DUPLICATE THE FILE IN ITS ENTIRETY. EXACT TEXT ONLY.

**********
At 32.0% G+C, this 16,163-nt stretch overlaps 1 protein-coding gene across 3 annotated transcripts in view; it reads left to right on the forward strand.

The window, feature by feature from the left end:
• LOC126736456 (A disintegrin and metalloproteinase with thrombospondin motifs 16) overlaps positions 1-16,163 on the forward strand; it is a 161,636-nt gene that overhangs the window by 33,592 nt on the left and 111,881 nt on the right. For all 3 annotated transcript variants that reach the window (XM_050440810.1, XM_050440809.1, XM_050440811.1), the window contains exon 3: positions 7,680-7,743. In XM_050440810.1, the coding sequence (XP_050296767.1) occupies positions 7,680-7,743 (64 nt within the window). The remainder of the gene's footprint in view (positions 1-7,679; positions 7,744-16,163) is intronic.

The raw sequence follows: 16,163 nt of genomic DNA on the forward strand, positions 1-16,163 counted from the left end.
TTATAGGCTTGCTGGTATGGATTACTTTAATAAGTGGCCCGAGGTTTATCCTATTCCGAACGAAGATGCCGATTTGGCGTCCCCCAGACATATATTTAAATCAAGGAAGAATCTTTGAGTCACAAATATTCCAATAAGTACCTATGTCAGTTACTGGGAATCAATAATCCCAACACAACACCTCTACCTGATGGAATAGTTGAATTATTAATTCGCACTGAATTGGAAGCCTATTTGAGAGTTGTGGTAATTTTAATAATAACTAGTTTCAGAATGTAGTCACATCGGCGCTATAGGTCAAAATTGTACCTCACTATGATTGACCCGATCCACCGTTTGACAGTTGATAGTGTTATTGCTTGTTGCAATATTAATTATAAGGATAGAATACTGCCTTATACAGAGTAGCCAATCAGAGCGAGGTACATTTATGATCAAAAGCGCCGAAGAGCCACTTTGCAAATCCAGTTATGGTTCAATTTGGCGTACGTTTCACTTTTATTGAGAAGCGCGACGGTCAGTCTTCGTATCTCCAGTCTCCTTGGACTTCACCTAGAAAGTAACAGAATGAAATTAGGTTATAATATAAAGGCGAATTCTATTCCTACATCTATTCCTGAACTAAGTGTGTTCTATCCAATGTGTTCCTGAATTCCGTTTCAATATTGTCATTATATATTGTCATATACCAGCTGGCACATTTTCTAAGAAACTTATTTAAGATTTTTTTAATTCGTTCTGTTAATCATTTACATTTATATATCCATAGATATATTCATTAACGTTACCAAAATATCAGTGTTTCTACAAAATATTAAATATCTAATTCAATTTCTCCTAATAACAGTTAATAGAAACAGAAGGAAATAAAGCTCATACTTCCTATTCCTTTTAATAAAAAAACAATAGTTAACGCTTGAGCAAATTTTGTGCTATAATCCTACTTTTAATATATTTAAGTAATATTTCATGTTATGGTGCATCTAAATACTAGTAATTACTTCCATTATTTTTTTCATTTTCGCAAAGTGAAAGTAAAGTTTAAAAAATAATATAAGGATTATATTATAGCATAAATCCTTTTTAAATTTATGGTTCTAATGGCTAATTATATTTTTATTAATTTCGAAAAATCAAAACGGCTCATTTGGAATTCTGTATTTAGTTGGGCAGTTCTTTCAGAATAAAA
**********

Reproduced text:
At 32.0% G+C, this 16,163-nt stretch overlaps 1 protein-coding gene across 3 annotated transcripts in view; it reads left to right on the forward strand.

The window, feature by feature from the left end:
• LOC126736456 (A disintegrin and metalloproteinase with thrombospondin motifs 16) overlaps positions 1-16,163 on the forward strand; it is a 161,636-nt gene that overhangs the window by 33,592 nt on the left and 111,881 nt on the right. For all 3 annotated transcript variants that reach the window (XM_050440810.1, XM_050440809.1, XM_050440811.1), the window contains exon 3: positions 7,680-7,743. In XM_050440810.1, the coding sequence (XP_050296767.1) occupies positions 7,680-7,743 (64 nt within the window). The remainder of the gene's footprint in view (positions 1-7,679; positions 7,744-16,163) is intronic.

The raw sequence follows: 16,163 nt of genomic DNA on the forward strand, positions 1-16,163 counted from the left end.
TTATAGGCTTGCTGGTATGGATTACTTTAATAAGTGGCCCGAGGTTTATCCTATTCCGAACGAAGATGCCGATTTGGCGTCCCCCAGACATATATTTAAATCAAGGAAGAATCTTTGAGTCACAAATATTCCAATAAGTACCTATGTCAGTTACTGGGAATCAATAATCCCAACACAACACCTCTACCTGATGGAATAGTTGAATTATTAATTCGCACTGAATTGGAAGCCTATTTGAGAGTTGTGGTAATTTTAATAATAACTAGTTTCAGAATGTAGTCACATCGGCGCTATAGGTCAAAATTGTACCTCACTATGATTGACCCGATCCACCGTTTGACAGTTGATAGTGTTATTGCTTGTTGCAATATTAATTATAAGGATAGAATACTGCCTTATACAGAGTAGCCAATCAGAGCGAGGTACATTTATGATCAAAAGCGCCGAAGAGCCACTTTGCAAATCCAGTTATGGTTCAATTTGGCGTACGTTTCACTTTTATTGAGAAGCGCGACGGTCAGTCTTCGTATCTCCAGTCTCCTTGGACTTCACCTAGAAAGTAACAGAATGAAATTAGGTTATAATATAAAGGCGAATTCTATTCCTACATCTATTCCTGAACTAAGTGTGTTCTATCCAATGTGTTCCTGAATTCCGTTTCAATATTGTCATTATATATTGTCATATACCAGCTGGCACATTTTCTAAGAAACTTATTTAAGATTTTTTTAATTCGTTCTGTTAATCATTTACATTTATATATCCATAGATATATTCATTAACGTTACCAAAATATCAGTGTTTCTACAAAATATTAAATATCTAATTCAATTTCTCCTAATAACAGTTAATAGAAACAGAAGGAAATAAAGCTCATACTTCCTATTCCTTTTAATAAAAAAACAATAGTTAACGCTTGAGCAAATTTTGTGCTATAATCCTACTTTTAATATATTTAAGTAATATTTCATGTTATGGTGCATCTAAATACTAGTAATTACTTCCATTATTTTTTTCATTTTCGCAAAGTGAAAGTAAAGTTTAAAAAATAATATAAGGATTATATTATAGCATAAATCCTTTTTAAATTTATGGTTCTAATGGCTAATTATATTTTTATTAATTTCGAAAAATCAAAACGGCTCATTTGGAATTCTGTATTTAGTTGGGCAGTTCTTTCAGAATAAAA